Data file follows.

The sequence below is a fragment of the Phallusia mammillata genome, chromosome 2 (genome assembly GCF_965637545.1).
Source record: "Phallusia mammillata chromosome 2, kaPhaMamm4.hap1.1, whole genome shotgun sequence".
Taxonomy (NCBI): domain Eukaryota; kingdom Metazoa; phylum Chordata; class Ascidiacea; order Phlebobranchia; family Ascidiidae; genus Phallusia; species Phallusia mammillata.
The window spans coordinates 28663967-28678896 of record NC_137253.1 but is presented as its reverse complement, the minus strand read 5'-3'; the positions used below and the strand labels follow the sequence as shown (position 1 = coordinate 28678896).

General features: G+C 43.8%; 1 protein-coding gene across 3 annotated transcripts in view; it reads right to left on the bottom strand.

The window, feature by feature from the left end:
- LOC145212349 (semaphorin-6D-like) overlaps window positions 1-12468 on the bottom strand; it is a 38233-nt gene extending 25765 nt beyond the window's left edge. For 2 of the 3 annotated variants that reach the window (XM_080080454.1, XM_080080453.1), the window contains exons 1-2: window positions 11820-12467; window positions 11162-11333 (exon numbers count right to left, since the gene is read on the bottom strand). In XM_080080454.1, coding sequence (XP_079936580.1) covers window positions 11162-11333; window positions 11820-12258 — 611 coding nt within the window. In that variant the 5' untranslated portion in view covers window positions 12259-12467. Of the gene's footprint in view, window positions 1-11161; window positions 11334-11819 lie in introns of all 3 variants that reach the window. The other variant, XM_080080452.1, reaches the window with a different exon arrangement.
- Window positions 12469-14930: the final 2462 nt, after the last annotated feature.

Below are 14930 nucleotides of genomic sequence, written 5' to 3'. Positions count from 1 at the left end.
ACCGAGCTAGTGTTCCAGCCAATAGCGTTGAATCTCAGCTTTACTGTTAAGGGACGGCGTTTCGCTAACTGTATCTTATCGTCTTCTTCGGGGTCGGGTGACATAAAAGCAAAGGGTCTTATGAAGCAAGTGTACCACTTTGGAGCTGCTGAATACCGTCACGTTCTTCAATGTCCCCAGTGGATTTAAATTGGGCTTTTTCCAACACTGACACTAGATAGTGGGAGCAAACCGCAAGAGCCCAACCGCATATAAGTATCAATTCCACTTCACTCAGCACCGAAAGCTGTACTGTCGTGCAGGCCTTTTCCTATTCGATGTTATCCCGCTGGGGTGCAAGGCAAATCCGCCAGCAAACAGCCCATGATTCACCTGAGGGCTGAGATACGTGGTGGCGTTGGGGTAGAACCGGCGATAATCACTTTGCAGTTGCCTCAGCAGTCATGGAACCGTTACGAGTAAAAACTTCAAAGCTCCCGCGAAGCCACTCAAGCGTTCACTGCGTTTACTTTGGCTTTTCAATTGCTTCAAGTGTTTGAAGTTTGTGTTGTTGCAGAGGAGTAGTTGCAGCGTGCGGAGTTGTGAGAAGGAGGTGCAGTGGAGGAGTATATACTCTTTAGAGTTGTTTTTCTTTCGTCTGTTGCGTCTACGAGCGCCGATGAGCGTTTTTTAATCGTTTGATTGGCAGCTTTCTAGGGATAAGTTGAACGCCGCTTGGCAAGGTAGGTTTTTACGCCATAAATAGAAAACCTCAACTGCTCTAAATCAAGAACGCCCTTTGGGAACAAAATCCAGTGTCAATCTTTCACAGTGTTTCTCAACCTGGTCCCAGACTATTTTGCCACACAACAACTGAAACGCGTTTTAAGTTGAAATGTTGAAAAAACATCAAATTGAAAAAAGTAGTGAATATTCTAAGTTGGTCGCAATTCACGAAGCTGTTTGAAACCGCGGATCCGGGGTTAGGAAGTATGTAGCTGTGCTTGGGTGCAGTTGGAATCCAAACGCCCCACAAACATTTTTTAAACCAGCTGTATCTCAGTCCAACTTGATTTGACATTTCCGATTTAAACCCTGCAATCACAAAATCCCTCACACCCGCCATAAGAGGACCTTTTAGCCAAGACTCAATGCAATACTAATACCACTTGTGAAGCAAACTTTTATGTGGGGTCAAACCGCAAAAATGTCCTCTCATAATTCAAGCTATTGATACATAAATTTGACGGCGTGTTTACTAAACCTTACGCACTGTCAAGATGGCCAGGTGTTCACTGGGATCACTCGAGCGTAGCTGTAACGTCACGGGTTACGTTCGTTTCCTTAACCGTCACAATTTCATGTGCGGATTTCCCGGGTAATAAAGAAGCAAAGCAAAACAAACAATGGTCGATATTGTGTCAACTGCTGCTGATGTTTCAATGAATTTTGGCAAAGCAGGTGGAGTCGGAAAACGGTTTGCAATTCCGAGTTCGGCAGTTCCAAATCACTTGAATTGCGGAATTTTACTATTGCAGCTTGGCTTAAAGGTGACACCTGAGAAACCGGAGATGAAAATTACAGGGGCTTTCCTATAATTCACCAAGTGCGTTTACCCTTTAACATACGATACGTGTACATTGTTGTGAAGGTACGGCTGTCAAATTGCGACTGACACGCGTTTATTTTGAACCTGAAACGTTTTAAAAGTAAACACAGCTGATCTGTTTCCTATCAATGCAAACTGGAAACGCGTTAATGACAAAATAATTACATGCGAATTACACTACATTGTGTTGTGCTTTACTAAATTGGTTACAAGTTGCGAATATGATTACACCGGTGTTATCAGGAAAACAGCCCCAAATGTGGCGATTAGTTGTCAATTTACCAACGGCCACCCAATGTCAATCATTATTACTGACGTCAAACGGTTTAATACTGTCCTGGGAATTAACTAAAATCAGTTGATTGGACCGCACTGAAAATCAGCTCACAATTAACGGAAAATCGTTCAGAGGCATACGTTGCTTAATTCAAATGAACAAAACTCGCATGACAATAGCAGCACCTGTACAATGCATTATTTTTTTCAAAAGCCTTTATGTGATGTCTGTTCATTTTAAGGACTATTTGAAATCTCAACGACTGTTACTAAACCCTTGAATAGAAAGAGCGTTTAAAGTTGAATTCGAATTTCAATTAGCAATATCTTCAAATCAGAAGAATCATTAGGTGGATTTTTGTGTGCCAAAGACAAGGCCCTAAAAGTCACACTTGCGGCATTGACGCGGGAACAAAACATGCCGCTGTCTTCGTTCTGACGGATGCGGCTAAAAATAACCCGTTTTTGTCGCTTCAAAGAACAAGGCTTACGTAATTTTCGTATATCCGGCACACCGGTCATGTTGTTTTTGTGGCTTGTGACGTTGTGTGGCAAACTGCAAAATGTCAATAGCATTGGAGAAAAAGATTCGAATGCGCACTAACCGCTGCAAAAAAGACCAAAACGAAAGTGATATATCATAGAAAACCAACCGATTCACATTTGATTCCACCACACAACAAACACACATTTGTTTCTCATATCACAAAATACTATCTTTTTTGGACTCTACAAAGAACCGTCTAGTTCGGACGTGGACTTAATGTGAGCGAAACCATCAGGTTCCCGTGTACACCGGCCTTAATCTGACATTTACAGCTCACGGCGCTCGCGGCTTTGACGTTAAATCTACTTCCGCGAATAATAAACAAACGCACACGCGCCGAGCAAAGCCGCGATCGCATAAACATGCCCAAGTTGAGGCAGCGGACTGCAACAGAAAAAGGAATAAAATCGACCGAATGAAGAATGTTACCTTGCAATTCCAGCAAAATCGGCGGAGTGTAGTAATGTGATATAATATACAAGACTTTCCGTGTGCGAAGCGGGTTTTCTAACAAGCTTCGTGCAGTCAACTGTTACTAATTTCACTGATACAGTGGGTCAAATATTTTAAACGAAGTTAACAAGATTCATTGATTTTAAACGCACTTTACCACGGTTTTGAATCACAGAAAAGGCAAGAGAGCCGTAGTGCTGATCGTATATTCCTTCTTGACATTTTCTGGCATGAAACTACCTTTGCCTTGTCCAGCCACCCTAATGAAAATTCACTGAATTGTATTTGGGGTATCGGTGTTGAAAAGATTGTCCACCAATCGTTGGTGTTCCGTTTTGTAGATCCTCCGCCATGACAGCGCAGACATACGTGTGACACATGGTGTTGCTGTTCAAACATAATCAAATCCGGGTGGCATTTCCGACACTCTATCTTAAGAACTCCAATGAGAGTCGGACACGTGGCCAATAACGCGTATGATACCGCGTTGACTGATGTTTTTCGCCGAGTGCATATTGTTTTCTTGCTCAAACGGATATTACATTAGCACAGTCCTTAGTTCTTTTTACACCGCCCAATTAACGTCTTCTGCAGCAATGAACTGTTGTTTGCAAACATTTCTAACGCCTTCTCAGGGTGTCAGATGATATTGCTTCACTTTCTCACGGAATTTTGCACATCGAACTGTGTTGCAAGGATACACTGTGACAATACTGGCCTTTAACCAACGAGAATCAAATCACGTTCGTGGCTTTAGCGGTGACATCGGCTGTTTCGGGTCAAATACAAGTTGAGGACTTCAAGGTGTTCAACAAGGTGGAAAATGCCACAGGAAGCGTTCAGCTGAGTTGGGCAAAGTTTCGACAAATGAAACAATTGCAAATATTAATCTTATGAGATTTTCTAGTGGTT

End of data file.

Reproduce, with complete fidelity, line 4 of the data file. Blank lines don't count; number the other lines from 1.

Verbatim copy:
The window spans coordinates 28663967-28678896 of record NC_137253.1 but is presented as its reverse complement, the minus strand read 5'-3'; the positions used below and the strand labels follow the sequence as shown (position 1 = coordinate 28678896).